|Solar Flare erupting from the sun, from October 2003. |
How are solar flares classified? They're measured by satellites above the earth, which look to quantify the flux...the unit being Watts per square meter. So the class rankings (from weakest to strongest) are A, B, C, M, X. They're similar to earthquakes, in that each class up represents a 10-fold increase in strength of the flare. For example, an M class solar flare is 10 times stronger than a C class flare. Classes A through C generally have minimal to no impact here on Earth. M class can have minor impacts, mainly at the poles. X class flares are the big boys though, and they can pack the punch and cause the problems. BUT...just because a solar flare is X-class does not mean it's going to destroy the electrical grid...as you might think from watching the news every time there is an X class flare.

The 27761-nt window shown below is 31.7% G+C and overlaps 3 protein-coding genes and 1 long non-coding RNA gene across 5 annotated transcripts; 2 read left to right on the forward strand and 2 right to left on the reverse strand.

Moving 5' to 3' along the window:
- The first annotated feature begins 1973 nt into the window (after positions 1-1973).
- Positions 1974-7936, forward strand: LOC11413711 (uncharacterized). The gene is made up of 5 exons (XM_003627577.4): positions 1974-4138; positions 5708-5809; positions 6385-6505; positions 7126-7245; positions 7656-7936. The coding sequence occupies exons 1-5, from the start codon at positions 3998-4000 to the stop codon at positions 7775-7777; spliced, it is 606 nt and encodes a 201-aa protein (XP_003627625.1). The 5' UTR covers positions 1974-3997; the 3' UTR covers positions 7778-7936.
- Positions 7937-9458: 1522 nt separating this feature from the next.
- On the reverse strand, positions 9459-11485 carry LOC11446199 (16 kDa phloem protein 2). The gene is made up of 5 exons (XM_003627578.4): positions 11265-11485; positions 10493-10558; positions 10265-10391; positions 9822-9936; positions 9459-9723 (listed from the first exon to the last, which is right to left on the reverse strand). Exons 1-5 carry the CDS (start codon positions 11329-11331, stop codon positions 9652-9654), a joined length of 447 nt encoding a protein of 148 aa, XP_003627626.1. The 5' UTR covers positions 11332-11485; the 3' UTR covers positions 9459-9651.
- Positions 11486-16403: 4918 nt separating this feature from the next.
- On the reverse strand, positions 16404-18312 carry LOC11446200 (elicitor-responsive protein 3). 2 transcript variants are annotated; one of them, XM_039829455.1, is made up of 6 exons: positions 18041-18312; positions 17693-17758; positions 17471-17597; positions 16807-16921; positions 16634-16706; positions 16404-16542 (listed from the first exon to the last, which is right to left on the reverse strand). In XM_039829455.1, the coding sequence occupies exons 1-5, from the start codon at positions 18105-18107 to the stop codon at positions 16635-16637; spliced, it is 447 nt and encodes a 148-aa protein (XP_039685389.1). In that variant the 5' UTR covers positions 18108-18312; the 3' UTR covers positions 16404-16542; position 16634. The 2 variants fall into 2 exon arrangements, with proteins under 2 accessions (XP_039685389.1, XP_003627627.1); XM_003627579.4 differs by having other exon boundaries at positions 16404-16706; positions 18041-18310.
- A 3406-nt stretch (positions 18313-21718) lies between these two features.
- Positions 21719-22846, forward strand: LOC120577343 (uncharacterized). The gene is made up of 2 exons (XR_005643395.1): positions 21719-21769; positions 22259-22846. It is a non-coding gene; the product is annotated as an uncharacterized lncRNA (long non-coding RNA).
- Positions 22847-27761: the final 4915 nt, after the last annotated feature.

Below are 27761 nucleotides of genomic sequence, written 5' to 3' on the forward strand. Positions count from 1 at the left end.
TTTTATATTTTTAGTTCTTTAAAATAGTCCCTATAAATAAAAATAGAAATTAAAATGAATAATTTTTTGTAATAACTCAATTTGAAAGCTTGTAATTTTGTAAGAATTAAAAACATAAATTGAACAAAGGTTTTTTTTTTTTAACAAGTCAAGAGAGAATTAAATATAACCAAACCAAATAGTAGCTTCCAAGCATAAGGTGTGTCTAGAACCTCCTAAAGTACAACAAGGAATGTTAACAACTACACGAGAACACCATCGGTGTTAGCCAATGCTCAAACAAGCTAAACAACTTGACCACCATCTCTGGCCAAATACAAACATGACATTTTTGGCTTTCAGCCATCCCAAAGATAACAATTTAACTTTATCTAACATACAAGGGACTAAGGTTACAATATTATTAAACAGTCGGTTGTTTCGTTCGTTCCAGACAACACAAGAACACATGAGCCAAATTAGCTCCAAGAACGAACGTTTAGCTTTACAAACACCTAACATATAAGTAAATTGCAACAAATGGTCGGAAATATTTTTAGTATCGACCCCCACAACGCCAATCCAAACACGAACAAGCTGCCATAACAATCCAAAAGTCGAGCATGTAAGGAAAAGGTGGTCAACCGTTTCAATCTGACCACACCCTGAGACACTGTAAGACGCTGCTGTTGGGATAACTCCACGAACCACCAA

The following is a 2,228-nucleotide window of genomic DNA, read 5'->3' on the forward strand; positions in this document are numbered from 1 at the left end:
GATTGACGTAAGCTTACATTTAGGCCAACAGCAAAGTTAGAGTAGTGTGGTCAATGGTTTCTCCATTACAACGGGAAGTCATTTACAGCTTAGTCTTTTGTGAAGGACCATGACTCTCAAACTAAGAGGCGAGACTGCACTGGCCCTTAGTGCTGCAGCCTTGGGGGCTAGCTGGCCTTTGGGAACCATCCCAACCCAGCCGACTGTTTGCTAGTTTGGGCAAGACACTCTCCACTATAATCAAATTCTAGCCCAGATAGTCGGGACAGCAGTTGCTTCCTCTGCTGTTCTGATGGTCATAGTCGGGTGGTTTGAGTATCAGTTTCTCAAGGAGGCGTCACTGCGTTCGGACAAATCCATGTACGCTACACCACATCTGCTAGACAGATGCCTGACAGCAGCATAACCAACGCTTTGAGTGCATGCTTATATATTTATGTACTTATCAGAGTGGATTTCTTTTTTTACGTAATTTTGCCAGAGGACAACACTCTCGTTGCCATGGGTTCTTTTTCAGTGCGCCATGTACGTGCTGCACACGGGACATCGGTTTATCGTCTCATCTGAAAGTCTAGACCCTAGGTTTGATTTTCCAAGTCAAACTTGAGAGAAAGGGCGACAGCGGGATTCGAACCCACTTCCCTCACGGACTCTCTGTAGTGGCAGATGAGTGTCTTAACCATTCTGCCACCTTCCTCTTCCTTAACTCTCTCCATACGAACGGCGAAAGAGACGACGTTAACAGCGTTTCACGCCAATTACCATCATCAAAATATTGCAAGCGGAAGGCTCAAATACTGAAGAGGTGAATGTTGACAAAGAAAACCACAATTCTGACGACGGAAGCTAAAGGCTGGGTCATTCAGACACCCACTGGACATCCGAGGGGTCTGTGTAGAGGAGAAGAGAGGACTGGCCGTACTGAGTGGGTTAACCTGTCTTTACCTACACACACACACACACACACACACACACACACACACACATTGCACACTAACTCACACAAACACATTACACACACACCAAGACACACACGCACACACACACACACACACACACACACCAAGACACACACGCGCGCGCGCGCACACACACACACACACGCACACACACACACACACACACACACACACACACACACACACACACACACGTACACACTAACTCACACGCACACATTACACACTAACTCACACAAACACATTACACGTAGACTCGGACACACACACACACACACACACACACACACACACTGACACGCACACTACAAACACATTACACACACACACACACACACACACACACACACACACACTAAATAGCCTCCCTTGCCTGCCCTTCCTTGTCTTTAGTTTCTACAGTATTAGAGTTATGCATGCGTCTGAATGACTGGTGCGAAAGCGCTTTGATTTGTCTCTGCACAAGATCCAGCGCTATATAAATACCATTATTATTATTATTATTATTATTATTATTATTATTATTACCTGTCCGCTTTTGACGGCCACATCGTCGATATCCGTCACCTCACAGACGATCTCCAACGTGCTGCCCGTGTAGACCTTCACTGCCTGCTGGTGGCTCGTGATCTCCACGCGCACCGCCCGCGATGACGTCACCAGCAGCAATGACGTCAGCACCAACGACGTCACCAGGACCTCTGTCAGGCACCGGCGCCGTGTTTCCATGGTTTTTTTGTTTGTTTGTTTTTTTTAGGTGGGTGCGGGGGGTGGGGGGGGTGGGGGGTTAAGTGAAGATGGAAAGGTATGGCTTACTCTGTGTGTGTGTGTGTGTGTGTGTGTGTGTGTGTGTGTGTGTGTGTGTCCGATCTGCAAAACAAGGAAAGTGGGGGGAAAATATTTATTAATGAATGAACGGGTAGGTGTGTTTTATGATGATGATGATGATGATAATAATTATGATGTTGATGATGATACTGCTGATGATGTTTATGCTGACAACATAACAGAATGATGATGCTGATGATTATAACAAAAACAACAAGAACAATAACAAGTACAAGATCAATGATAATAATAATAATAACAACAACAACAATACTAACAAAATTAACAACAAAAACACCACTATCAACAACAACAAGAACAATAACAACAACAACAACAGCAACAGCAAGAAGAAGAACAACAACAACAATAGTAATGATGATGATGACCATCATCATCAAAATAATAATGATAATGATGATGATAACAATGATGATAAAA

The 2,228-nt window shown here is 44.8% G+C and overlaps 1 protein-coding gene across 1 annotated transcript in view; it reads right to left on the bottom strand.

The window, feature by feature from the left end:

|Visible auroras: A fairly common result of solar flares|
and CMEs. This, from 2003. Credit: NASA
There's no way to know how strong it was, but the 1859 Carrington Event solar flare would dwarf any solar event in modern history. The Carrington Event produced a visible aurora as far south as the Caribbean, destroyed telegraph lines, and produced auroras bright enough in the Northeast to allow people to read newspapers at night. The Carrington Event is the main reason we've seen such dire news stories in recent years describing how serious solar storms can be. A dose of reality though: While certainly possible again in the future, an event of the magnitude of a Carrington Event is extraordinarily rare...and in hundreds of years of observations, it has only occurred once. While solar flares are important to study and prepare for, you needn't panic about it every time one occurs.